Amberly’s Place had an “incredibly busy year” in 2022. The family advocacy center experienced a 22% increase in domestic violence cases, an 18% increase in child sexual abuse cases over the previous year, and the number of reported cases of elder abuse and human sex trafficking more than doubled.

“If you look at the data across 2022, you will notice significant increases in several areas,” said Tori Bourguignon, executive director.

However, not all was bad news. The report indicated that cases of child physical abuse were down by 18% when compared to 2021.

According to its year-end report, Amberly’s Place provided trauma services to 3,078 primary and secondary victims of abuse in Yuma County and parts of Imperial County. The total number of cases represented an increase of 14% over the previous year.

The center helps victims of domestic violence, child abuse, sexual assault and elder abuse. Secondary victims are those who witness and/or are directly impacted by the abuse of the primary victim.

“We are grateful for our law enforcement and DPS (Arizona Department of Child Services) partners for allowing us to assist you in serving victims,” Bourguignon said.

Read More


The Governor’s Office of Youth, Faith and Family (GOYFF) has awarded approximately $200,000 in grant funding to five Arizona organizations to improve the investigation, prosecution and judicial handling of case involving child abuse and neglect.

“All Arizona children deserve the opportunity to thrive in safe, stable and nurturing environments,” Arizona Governor Doug Ducey said. “I’m grateful for the organizations and individuals who work tirelessly day in and day out to strengthen families, protect our kids, and prevent child abuse and neglect throughout our state.”

Amberly’s Place in Yuma is one of the organizations. The others are Childhelp Inc., Flagstaff Medical Center, Yavapai Family Advocacy Center and the Southern Arizona Children’s Advocacy Center.

The funding, which is being given through the FY2023 Children’s Justice Act, will be used to support organizations that improve multidisciplinary coordination, provide training for professionals involved in the and prosecution of child abuse and neglect cases, and support the development of child and family advocacy centers.

“Protecting Arizona’s most vulnerable from abuse and neglect and providing critical support to ensure all Arizonans have the opportunity to thrive, is a collaborative and statewide effort,” said GOYFF Executive Director Maria Cristina Fuentes. “We are proud to support the growth of the strong continuum of care in local communities through organizations who are dedicated to keeping Arizona children safe.”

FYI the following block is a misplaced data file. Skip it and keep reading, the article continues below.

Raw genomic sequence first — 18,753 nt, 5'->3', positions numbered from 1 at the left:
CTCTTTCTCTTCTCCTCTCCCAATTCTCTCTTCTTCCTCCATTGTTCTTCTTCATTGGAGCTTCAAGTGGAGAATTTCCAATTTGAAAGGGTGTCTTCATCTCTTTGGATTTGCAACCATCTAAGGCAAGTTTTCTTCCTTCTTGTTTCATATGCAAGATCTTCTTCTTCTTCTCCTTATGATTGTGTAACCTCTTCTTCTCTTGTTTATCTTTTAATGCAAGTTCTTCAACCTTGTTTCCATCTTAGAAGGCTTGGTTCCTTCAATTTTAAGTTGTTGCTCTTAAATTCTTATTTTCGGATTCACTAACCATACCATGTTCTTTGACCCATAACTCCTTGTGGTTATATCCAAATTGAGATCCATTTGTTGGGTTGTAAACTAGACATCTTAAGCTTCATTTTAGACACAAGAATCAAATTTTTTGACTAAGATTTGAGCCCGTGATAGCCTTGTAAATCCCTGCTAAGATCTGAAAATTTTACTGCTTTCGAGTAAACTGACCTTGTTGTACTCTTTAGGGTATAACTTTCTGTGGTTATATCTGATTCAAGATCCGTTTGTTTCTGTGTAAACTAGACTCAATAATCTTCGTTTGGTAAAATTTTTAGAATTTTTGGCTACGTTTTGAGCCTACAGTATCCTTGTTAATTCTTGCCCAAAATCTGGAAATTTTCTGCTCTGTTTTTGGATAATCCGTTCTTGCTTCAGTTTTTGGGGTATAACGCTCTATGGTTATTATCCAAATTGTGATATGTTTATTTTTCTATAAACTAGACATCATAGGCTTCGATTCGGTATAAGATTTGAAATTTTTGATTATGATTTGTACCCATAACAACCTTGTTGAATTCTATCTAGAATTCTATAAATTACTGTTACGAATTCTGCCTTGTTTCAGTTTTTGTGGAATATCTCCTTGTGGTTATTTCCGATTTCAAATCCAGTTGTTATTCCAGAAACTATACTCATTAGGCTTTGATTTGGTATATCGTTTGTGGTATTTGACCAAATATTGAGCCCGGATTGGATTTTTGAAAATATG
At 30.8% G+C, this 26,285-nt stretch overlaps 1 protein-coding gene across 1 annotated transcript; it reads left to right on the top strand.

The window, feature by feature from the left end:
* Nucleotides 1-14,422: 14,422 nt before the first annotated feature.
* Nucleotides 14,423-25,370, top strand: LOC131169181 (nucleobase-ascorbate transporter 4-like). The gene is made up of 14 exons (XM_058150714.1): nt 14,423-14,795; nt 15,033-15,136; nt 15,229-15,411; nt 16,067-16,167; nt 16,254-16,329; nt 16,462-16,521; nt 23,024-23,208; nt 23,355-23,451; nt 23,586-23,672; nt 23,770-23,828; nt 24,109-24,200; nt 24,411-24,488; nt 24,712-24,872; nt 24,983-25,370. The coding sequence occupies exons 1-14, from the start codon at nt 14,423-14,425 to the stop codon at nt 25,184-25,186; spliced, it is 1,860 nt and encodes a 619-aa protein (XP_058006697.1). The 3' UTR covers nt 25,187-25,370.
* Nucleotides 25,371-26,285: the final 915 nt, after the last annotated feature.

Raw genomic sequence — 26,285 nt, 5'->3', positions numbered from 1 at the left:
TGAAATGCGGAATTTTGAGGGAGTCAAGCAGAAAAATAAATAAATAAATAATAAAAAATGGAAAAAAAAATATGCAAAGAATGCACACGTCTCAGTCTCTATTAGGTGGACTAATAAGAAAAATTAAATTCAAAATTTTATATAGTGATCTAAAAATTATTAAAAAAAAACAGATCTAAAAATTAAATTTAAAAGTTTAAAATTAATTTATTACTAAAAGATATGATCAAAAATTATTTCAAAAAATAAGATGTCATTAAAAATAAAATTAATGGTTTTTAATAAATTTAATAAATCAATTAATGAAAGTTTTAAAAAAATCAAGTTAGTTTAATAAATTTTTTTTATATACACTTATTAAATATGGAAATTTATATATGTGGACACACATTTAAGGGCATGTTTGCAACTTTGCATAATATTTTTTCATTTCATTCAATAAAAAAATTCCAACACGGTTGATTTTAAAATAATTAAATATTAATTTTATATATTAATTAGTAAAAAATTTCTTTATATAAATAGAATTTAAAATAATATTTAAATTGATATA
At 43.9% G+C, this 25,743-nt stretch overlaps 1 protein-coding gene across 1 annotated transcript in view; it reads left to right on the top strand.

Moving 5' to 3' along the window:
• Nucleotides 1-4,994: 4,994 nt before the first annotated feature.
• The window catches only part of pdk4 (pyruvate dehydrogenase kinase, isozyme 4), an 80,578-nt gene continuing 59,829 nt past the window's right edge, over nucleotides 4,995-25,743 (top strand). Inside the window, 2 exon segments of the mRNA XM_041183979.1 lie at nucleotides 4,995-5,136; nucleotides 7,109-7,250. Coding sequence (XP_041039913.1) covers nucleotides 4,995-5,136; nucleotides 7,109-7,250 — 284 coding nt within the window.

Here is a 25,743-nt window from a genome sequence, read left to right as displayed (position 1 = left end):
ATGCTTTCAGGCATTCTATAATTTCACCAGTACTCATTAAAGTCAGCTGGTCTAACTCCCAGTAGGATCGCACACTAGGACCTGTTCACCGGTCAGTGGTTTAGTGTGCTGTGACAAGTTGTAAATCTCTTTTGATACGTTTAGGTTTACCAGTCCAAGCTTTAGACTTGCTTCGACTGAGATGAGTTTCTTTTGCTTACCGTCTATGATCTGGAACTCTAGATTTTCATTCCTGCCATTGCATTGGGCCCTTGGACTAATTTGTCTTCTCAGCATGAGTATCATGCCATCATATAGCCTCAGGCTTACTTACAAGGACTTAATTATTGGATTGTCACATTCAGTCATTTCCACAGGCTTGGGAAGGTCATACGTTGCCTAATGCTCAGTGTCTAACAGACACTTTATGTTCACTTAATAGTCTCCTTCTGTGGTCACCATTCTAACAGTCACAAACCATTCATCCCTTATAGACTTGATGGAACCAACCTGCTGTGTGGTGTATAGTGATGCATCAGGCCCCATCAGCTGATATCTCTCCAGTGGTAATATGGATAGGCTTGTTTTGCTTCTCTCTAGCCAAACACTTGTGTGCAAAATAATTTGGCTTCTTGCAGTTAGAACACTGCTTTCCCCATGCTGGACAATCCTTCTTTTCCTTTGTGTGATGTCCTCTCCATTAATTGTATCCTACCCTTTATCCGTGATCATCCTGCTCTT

The Children’s Justice Act Grant is a formula-based program administered by the U.S. Department of Health and Human Services (HHS).

James Gilbert can be reached at or 539-6854

Read More


Data released by Amberly’s Place shows another sharp jump in domestic violence numbers.

The family advocacy center assisted 274 primary and secondary victims in October, with 184 being victims of domestic abuse.

Amberly’s Place serves primary and secondary victims in Yuma County and parts of Imperial County. Secondary victims are those who witness and/or are directly impacted by the abuse of the primary victim.


“It is common to think about the primary victims in these cases, but many don’t often consider the secondary victims of domestic violence,” Executive Director Tori Bourguignon said. “The secondary victims are often children who bear witness to the violence happening in homes and carry with them the trauma that accompanies this violence.”

The October report indicates that 106 were primary victims of domestic violence, a 58% jump over the previous month and 33% increase over the previous year to date. The agency helped 78 secondary victims, a jump of 56% over the previous month and 3% over the previous year to date.

Bourguignon noted that domestic violence is often an indicator of child maltreatment. In fact, according to the U.S. Department of Health and Human Services, Administration for Children & Families, research indicates that child maltreatment occurs in 30% to 60% of families where spousal abuse takes place.

“Children in violent homes may witness parental violence, be victims of physical abuse or be neglected by parents who are focused on their partners or unresponsive to their children due to their own fears,” Bourguignon said. “Even if children are not maltreated, they may experience harmful emotional consequences from the violence they witness.”